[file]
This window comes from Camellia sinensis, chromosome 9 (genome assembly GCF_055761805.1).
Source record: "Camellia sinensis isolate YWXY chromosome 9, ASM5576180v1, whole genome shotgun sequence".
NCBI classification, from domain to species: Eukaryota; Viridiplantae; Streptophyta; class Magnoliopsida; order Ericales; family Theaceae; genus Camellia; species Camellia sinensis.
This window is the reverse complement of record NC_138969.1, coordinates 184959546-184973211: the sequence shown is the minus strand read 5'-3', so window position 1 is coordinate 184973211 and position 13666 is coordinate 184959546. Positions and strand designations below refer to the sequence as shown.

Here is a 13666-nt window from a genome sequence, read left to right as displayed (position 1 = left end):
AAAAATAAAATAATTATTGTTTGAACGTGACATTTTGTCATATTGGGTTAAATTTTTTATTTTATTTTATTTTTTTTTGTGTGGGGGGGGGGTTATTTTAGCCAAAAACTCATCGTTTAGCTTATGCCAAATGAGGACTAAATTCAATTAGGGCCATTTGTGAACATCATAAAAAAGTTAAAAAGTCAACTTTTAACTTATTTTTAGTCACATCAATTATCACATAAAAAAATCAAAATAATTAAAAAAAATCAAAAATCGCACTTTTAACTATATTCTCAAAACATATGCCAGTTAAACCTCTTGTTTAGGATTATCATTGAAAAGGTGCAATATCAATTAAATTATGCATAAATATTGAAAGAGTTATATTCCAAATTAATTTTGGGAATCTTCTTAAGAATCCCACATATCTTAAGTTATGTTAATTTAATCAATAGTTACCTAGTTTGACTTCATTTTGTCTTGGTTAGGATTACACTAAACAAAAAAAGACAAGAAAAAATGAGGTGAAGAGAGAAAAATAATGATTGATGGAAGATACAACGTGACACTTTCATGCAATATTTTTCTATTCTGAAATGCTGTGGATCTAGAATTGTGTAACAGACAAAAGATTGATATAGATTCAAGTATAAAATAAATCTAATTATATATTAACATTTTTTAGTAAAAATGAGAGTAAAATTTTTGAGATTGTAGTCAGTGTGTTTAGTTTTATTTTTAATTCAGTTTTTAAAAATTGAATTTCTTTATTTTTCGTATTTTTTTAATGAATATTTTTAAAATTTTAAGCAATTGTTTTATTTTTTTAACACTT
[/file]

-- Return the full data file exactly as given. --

This window comes from Camellia sinensis, chromosome 9 (genome assembly GCF_055761805.1).
Source record: "Camellia sinensis isolate YWXY chromosome 9, ASM5576180v1, whole genome shotgun sequence".
NCBI classification, from domain to species: Eukaryota; Viridiplantae; Streptophyta; class Magnoliopsida; order Ericales; family Theaceae; genus Camellia; species Camellia sinensis.
This window is the reverse complement of record NC_138969.1, coordinates 184959546-184973211: the sequence shown is the minus strand read 5'-3', so window position 1 is coordinate 184973211 and position 13666 is coordinate 184959546. Positions and strand designations below refer to the sequence as shown.

Here is a 13666-nt window from a genome sequence, read left to right as displayed (position 1 = left end):
AAAAATAAAATAATTATTGTTTGAACGTGACATTTTGTCATATTGGGTTAAATTTTTTATTTTATTTTATTTTTTTTTGTGTGGGGGGGGGGTTATTTTAGCCAAAAACTCATCGTTTAGCTTATGCCAAATGAGGACTAAATTCAATTAGGGCCATTTGTGAACATCATAAAAAAGTTAAAAAGTCAACTTTTAACTTATTTTTAGTCACATCAATTATCACATAAAAAAATCAAAATAATTAAAAAAAATCAAAAATCGCACTTTTAACTATATTCTCAAAACATATGCCAGTTAAACCTCTTGTTTAGGATTATCATTGAAAAGGTGCAATATCAATTAAATTATGCATAAATATTGAAAGAGTTATATTCCAAATTAATTTTGGGAATCTTCTTAAGAATCCCACATATCTTAAGTTATGTTAATTTAATCAATAGTTACCTAGTTTGACTTCATTTTGTCTTGGTTAGGATTACACTAAACAAAAAAAGACAAGAAAAAATGAGGTGAAGAGAGAAAAATAATGATTGATGGAAGATACAACGTGACACTTTCATGCAATATTTTTCTATTCTGAAATGCTGTGGATCTAGAATTGTGTAACAGACAAAAGATTGATATAGATTCAAGTATAAAATAAATCTAATTATATATTAACATTTTTTAGTAAAAATGAGAGTAAAATTTTTGAGATTGTAGTCAGTGTGTTTAGTTTTATTTTTAATTCAGTTTTTAAAAATTGAATTTCTTTATTTTTCGTATTTTTTTAATGAATATTTTTAAAATTTTAAGCAATTGTTTTATTTTTTTAACACTT